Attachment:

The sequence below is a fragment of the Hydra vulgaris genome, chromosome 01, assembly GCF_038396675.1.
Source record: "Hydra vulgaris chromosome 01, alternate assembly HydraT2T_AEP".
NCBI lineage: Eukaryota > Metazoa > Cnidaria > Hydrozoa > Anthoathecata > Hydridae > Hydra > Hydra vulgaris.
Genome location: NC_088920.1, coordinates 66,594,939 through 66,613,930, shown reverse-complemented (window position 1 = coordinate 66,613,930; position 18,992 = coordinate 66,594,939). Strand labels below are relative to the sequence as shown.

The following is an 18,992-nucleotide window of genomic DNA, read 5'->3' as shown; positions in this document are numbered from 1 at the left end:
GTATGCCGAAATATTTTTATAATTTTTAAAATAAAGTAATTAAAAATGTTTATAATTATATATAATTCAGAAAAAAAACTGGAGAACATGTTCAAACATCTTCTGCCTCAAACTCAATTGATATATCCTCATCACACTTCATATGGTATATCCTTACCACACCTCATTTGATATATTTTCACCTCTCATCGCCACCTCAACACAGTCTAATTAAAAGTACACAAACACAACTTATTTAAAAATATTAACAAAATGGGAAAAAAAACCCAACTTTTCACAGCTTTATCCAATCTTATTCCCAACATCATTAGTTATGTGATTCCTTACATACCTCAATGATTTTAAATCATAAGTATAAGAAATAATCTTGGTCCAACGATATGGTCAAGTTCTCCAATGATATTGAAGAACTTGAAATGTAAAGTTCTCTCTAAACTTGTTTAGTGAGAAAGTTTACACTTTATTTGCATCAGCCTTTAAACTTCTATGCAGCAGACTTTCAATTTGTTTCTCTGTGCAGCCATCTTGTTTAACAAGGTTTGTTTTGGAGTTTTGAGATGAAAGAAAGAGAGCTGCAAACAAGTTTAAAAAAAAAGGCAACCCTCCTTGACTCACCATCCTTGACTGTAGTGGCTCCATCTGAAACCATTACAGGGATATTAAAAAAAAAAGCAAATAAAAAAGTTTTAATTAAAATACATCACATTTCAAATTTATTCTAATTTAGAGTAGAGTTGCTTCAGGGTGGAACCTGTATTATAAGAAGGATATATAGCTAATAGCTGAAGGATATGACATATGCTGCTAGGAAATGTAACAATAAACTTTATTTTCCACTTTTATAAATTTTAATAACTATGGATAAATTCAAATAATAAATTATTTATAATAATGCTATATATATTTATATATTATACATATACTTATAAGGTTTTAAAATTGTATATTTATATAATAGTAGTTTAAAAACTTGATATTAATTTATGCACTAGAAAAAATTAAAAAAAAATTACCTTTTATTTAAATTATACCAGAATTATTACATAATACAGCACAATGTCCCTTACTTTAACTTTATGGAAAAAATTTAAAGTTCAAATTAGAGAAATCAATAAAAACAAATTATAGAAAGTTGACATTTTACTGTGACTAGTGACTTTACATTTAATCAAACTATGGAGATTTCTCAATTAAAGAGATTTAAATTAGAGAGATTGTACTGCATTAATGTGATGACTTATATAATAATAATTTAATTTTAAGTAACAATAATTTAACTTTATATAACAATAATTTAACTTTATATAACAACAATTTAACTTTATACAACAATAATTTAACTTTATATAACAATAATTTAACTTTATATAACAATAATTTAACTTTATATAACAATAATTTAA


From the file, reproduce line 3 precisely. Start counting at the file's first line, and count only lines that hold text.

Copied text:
NCBI lineage: Eukaryota > Metazoa > Cnidaria > Hydrozoa > Anthoathecata > Hydridae > Hydra > Hydra vulgaris.